U.S. Department of Energy Office of Biological and Environmental Research

BER Research Highlights

Ionizing Radiation Exposure Stimulates Expression of Clusterin
Published: April 04, 2011
Posted: July 15, 2011

What happens when ionizing radiation passes through biological tissues? DOE researchers at the University of Texas Southwestern Medical Center at Dallas and the Indiana University Simon Cancer Center have shown that low doses of ionizing radiation of 10 cGy or less (about 2–3 times the annual exposure limit for DOE workers) stimulates induction of an extracellular protein, secretory clusterin (sCLU), that clears cell debris and increases cell survival in response to damage. sCLU levels are elevated in various tissues after low-dose radiation exposure and are permanently elevated in many early-stage cancers. The researchers also showed, for the first time, that sCLU expression is related to genomic instability induced by low-dose radiation and in cells with spontaneous genomic instability. The hypothesis tested was that normal cells induce sCLU in a transient manner, whereas persistent damage caused by permanent genomic instability leads to constitutive sCLU expression. The scientists found that up regulation of the sCLU signaling cascade may be an important pro-survival response pathway following radiation exposure as well as in response to constitutive damage induced through genetic instability. The results appeared in the advance online publication of the cancer journal, Oncogene. These findings add important clues to our understanding of radiation responses in normal tissues.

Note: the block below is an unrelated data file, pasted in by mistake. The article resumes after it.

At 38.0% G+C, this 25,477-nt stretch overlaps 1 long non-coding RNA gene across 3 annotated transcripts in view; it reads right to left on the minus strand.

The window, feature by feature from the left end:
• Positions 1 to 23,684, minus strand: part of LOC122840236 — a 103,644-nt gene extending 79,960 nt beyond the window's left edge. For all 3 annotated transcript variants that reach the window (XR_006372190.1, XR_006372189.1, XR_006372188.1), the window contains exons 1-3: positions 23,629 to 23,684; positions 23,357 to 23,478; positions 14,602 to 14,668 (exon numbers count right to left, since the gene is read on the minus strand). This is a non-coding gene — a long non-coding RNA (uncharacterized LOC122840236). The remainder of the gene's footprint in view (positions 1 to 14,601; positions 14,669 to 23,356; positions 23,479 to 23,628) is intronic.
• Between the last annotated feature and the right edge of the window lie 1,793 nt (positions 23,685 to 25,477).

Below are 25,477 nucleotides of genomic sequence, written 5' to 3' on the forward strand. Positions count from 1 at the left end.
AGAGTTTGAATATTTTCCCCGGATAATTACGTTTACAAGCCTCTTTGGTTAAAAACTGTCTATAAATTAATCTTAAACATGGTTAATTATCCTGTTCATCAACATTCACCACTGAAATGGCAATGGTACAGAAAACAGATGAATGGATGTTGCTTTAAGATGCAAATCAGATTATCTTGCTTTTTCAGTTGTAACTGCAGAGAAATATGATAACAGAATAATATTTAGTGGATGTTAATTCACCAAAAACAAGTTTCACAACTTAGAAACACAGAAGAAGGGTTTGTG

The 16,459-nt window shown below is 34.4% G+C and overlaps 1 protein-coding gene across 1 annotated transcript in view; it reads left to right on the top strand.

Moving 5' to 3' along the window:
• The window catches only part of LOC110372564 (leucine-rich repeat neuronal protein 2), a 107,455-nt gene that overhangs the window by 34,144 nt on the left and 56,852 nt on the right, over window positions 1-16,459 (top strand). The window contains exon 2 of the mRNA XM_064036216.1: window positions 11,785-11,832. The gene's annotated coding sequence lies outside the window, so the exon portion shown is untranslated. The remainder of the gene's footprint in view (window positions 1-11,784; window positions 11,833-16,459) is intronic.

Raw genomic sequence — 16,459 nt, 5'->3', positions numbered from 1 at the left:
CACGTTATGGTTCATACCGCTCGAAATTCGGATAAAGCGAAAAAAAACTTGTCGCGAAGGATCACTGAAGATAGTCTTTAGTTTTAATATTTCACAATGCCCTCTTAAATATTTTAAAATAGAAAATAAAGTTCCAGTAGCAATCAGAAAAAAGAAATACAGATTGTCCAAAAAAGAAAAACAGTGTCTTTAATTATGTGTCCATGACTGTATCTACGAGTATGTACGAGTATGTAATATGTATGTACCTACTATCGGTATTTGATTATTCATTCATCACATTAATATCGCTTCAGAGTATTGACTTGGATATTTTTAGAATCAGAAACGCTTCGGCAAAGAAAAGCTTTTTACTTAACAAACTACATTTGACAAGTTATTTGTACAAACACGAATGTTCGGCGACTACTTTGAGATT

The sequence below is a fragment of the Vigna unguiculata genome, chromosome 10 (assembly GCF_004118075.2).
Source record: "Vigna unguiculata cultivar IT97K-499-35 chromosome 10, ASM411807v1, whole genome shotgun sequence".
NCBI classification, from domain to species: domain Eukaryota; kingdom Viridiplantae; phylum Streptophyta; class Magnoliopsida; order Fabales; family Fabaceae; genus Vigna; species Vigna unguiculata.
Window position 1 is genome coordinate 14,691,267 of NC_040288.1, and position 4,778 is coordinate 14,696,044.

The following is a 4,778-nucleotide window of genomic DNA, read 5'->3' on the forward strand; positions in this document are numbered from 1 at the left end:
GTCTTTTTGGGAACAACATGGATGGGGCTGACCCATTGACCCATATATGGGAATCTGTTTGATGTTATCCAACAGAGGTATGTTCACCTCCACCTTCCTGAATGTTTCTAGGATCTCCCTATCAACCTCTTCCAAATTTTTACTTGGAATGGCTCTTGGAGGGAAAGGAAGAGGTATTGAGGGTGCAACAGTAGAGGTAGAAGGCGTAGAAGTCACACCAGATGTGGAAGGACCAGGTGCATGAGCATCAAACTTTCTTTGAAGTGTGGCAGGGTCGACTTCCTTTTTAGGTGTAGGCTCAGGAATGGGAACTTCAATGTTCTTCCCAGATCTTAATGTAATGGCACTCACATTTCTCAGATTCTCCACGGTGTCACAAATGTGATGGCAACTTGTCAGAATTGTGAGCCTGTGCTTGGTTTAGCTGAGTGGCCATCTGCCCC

Reference: Goetz, E. M., B. Shankar, Y. Zou, J. C. Morales, X. Luo, S. Araki, R. Bachoo, L. D. Mayo, and D. A. Boothman. 2011. "ATM-Dependent IGF-1 Induction Regulates Secretory Clusterin Expression After DNA Damage and in Genetic Instability," Oncogene, advance online publication 4 April 2011; doi: 10.1038/onc.2011.92.

Contact: Noelle Metting, SC-23.2, (301) 903-8309
Topic Areas:

  • Legacy: Low Dose Radiation, Radiobiology

Division: SC-23.2 Biological Systems Science Division, BER


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